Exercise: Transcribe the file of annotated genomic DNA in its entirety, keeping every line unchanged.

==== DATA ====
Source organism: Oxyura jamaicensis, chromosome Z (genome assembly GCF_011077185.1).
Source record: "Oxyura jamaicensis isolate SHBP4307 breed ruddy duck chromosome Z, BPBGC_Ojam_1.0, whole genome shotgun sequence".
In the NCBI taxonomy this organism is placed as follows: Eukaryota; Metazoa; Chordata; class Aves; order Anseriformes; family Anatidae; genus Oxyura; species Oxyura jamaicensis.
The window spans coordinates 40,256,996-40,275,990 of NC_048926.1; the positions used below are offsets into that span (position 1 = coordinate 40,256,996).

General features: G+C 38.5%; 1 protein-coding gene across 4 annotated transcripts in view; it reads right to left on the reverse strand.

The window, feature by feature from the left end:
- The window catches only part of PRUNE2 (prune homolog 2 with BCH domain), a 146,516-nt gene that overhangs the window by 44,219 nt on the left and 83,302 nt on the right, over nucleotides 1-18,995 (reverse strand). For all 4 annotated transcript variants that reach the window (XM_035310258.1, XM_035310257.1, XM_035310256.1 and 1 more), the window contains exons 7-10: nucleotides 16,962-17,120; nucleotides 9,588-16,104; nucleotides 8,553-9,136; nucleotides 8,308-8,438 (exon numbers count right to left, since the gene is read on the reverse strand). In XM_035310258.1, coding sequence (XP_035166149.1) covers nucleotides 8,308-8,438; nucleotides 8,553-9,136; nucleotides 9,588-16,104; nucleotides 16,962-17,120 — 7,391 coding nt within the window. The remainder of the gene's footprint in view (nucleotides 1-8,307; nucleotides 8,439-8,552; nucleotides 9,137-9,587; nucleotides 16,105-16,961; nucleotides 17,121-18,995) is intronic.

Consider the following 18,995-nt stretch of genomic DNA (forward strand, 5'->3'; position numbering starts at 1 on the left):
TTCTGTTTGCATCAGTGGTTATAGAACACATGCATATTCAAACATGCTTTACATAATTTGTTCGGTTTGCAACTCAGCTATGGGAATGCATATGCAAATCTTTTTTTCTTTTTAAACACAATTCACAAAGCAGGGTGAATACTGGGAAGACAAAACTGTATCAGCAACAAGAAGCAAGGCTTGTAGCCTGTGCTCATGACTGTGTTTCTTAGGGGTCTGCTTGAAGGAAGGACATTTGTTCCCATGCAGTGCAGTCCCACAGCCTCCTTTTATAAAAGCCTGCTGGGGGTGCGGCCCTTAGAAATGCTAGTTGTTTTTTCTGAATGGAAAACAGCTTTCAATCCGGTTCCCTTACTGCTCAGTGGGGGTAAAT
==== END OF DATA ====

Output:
Source organism: Oxyura jamaicensis, chromosome Z (genome assembly GCF_011077185.1).
Source record: "Oxyura jamaicensis isolate SHBP4307 breed ruddy duck chromosome Z, BPBGC_Ojam_1.0, whole genome shotgun sequence".
In the NCBI taxonomy this organism is placed as follows: Eukaryota; Metazoa; Chordata; class Aves; order Anseriformes; family Anatidae; genus Oxyura; species Oxyura jamaicensis.
The window spans coordinates 40,256,996-40,275,990 of NC_048926.1; the positions used below are offsets into that span (position 1 = coordinate 40,256,996).

General features: G+C 38.5%; 1 protein-coding gene across 4 annotated transcripts in view; it reads right to left on the reverse strand.

The window, feature by feature from the left end:
- The window catches only part of PRUNE2 (prune homolog 2 with BCH domain), a 146,516-nt gene that overhangs the window by 44,219 nt on the left and 83,302 nt on the right, over nucleotides 1-18,995 (reverse strand). For all 4 annotated transcript variants that reach the window (XM_035310258.1, XM_035310257.1, XM_035310256.1 and 1 more), the window contains exons 7-10: nucleotides 16,962-17,120; nucleotides 9,588-16,104; nucleotides 8,553-9,136; nucleotides 8,308-8,438 (exon numbers count right to left, since the gene is read on the reverse strand). In XM_035310258.1, coding sequence (XP_035166149.1) covers nucleotides 8,308-8,438; nucleotides 8,553-9,136; nucleotides 9,588-16,104; nucleotides 16,962-17,120 — 7,391 coding nt within the window. The remainder of the gene's footprint in view (nucleotides 1-8,307; nucleotides 8,439-8,552; nucleotides 9,137-9,587; nucleotides 16,105-16,961; nucleotides 17,121-18,995) is intronic.

Consider the following 18,995-nt stretch of genomic DNA (forward strand, 5'->3'; position numbering starts at 1 on the left):
TTCTGTTTGCATCAGTGGTTATAGAACACATGCATATTCAAACATGCTTTACATAATTTGTTCGGTTTGCAACTCAGCTATGGGAATGCATATGCAAATCTTTTTTTCTTTTTAAACACAATTCACAAAGCAGGGTGAATACTGGGAAGACAAAACTGTATCAGCAACAAGAAGCAAGGCTTGTAGCCTGTGCTCATGACTGTGTTTCTTAGGGGTCTGCTTGAAGGAAGGACATTTGTTCCCATGCAGTGCAGTCCCACAGCCTCCTTTTATAAAAGCCTGCTGGGGGTGCGGCCCTTAGAAATGCTAGTTGTTTTTTCTGAATGGAAAACAGCTTTCAATCCGGTTCCCTTACTGCTCAGTGGGGGTAAAT